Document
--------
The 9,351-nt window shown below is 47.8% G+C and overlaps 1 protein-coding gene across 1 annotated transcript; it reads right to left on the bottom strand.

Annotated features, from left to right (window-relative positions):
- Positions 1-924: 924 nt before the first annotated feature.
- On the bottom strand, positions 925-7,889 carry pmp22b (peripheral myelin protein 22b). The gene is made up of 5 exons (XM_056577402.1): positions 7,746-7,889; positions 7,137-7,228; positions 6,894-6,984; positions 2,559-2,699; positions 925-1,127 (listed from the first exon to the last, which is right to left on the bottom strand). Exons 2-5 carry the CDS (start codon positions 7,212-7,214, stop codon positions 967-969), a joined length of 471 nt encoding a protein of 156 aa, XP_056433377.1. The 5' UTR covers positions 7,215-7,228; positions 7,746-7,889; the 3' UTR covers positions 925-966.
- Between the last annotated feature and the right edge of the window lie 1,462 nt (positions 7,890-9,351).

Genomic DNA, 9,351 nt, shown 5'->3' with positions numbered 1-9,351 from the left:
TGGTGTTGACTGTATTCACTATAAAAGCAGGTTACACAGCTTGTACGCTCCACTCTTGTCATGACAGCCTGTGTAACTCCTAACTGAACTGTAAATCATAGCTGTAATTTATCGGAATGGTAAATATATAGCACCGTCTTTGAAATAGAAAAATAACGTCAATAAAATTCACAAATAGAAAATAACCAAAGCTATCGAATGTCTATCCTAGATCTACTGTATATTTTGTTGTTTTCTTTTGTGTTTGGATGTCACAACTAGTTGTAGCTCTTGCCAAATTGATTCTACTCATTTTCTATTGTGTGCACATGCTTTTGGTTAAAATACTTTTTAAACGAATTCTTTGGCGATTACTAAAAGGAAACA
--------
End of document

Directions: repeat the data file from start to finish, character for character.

The 9,351-nt window shown below is 47.8% G+C and overlaps 1 protein-coding gene across 1 annotated transcript; it reads right to left on the bottom strand.

Annotated features, from left to right (window-relative positions):
- Positions 1-924: 924 nt before the first annotated feature.
- On the bottom strand, positions 925-7,889 carry pmp22b (peripheral myelin protein 22b). The gene is made up of 5 exons (XM_056577402.1): positions 7,746-7,889; positions 7,137-7,228; positions 6,894-6,984; positions 2,559-2,699; positions 925-1,127 (listed from the first exon to the last, which is right to left on the bottom strand). Exons 2-5 carry the CDS (start codon positions 7,212-7,214, stop codon positions 967-969), a joined length of 471 nt encoding a protein of 156 aa, XP_056433377.1. The 5' UTR covers positions 7,215-7,228; positions 7,746-7,889; the 3' UTR covers positions 925-966.
- Between the last annotated feature and the right edge of the window lie 1,462 nt (positions 7,890-9,351).

Genomic DNA, 9,351 nt, shown 5'->3' with positions numbered 1-9,351 from the left:
TGGTGTTGACTGTATTCACTATAAAAGCAGGTTACACAGCTTGTACGCTCCACTCTTGTCATGACAGCCTGTGTAACTCCTAACTGAACTGTAAATCATAGCTGTAATTTATCGGAATGGTAAATATATAGCACCGTCTTTGAAATAGAAAAATAACGTCAATAAAATTCACAAATAGAAAATAACCAAAGCTATCGAATGTCTATCCTAGATCTACTGTATATTTTGTTGTTTTCTTTTGTGTTTGGATGTCACAACTAGTTGTAGCTCTTGCCAAATTGATTCTACTCATTTTCTATTGTGTGCACATGCTTTTGGTTAAAATACTTTTTAAACGAATTCTTTGGCGATTACTAAAAGGAAACA